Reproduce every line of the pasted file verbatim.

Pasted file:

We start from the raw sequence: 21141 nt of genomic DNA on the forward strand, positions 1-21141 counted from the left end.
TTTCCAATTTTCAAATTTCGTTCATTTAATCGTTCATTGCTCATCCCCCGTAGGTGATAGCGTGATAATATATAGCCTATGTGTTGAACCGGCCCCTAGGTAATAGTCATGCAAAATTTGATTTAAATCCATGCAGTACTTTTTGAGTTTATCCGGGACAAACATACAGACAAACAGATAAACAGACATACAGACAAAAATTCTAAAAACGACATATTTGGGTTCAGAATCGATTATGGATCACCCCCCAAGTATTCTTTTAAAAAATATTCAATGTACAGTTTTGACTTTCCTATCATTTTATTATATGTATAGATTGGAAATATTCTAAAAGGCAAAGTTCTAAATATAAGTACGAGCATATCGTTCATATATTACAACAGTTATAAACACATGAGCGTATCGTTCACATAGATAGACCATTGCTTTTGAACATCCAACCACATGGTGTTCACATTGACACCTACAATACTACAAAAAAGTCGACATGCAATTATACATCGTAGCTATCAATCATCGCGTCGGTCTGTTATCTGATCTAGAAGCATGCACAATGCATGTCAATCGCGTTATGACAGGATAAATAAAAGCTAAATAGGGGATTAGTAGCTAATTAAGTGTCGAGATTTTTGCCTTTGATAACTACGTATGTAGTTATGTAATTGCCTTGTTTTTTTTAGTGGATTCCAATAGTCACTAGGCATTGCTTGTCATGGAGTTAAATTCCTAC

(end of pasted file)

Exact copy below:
We start from the raw sequence: 21141 nt of genomic DNA on the forward strand, positions 1-21141 counted from the left end.
TTTCCAATTTTCAAATTTCGTTCATTTAATCGTTCATTGCTCATCCCCCGTAGGTGATAGCGTGATAATATATAGCCTATGTGTTGAACCGGCCCCTAGGTAATAGTCATGCAAAATTTGATTTAAATCCATGCAGTACTTTTTGAGTTTATCCGGGACAAACATACAGACAAACAGATAAACAGACATACAGACAAAAATTCTAAAAACGACATATTTGGGTTCAGAATCGATTATGGATCACCCCCCAAGTATTCTTTTAAAAAATATTCAATGTACAGTTTTGACTTTCCTATCATTTTATTATATGTATAGATTGGAAATATTCTAAAAGGCAAAGTTCTAAATATAAGTACGAGCATATCGTTCATATATTACAACAGTTATAAACACATGAGCGTATCGTTCACATAGATAGACCATTGCTTTTGAACATCCAACCACATGGTGTTCACATTGACACCTACAATACTACAAAAAAGTCGACATGCAATTATACATCGTAGCTATCAATCATCGCGTCGGTCTGTTATCTGATCTAGAAGCATGCACAATGCATGTCAATCGCGTTATGACAGGATAAATAAAAGCTAAATAGGGGATTAGTAGCTAATTAAGTGTCGAGATTTTTGCCTTTGATAACTACGTATGTAGTTATGTAATTGCCTTGTTTTTTTTAGTGGATTCCAATAGTCACTAGGCATTGCTTGTCATGGAGTTAAATTCCTAC